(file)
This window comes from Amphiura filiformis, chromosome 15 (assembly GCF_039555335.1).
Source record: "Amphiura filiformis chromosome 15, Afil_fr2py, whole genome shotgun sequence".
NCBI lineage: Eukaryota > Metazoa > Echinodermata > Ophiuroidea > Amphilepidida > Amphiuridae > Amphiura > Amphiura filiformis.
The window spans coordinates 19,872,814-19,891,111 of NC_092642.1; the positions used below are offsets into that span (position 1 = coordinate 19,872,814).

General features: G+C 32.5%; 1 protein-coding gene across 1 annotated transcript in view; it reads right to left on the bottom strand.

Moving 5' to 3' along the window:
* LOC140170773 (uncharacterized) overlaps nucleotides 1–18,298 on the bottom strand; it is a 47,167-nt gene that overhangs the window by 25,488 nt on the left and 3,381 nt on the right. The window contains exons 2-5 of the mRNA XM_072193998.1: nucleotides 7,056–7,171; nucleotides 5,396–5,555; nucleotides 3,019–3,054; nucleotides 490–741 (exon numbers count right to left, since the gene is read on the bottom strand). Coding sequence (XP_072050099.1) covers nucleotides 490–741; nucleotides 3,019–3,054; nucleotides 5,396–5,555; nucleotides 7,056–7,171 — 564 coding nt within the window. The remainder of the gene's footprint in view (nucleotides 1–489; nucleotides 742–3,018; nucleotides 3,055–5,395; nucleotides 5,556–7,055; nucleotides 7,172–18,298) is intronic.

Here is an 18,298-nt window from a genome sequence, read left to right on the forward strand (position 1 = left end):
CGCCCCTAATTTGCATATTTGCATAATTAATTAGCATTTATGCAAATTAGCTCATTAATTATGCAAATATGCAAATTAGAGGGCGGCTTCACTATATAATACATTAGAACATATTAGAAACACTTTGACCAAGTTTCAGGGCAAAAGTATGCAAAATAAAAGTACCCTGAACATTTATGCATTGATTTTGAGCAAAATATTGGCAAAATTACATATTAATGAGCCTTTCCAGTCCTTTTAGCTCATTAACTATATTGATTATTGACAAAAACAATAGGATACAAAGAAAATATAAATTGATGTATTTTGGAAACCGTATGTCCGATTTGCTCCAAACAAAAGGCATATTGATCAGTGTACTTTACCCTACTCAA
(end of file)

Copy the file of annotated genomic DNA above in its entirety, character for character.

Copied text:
This window comes from Amphiura filiformis, chromosome 15 (assembly GCF_039555335.1).
Source record: "Amphiura filiformis chromosome 15, Afil_fr2py, whole genome shotgun sequence".
NCBI lineage: Eukaryota > Metazoa > Echinodermata > Ophiuroidea > Amphilepidida > Amphiuridae > Amphiura > Amphiura filiformis.
The window spans coordinates 19,872,814-19,891,111 of NC_092642.1; the positions used below are offsets into that span (position 1 = coordinate 19,872,814).

General features: G+C 32.5%; 1 protein-coding gene across 1 annotated transcript in view; it reads right to left on the bottom strand.

Moving 5' to 3' along the window:
* LOC140170773 (uncharacterized) overlaps nucleotides 1–18,298 on the bottom strand; it is a 47,167-nt gene that overhangs the window by 25,488 nt on the left and 3,381 nt on the right. The window contains exons 2-5 of the mRNA XM_072193998.1: nucleotides 7,056–7,171; nucleotides 5,396–5,555; nucleotides 3,019–3,054; nucleotides 490–741 (exon numbers count right to left, since the gene is read on the bottom strand). Coding sequence (XP_072050099.1) covers nucleotides 490–741; nucleotides 3,019–3,054; nucleotides 5,396–5,555; nucleotides 7,056–7,171 — 564 coding nt within the window. The remainder of the gene's footprint in view (nucleotides 1–489; nucleotides 742–3,018; nucleotides 3,055–5,395; nucleotides 5,556–7,055; nucleotides 7,172–18,298) is intronic.

Here is an 18,298-nt window from a genome sequence, read left to right on the forward strand (position 1 = left end):
CGCCCCTAATTTGCATATTTGCATAATTAATTAGCATTTATGCAAATTAGCTCATTAATTATGCAAATATGCAAATTAGAGGGCGGCTTCACTATATAATACATTAGAACATATTAGAAACACTTTGACCAAGTTTCAGGGCAAAAGTATGCAAAATAAAAGTACCCTGAACATTTATGCATTGATTTTGAGCAAAATATTGGCAAAATTACATATTAATGAGCCTTTCCAGTCCTTTTAGCTCATTAACTATATTGATTATTGACAAAAACAATAGGATACAAAGAAAATATAAATTGATGTATTTTGGAAACCGTATGTCCGATTTGCTCCAAACAAAAGGCATATTGATCAGTGTACTTTACCCTACTCAA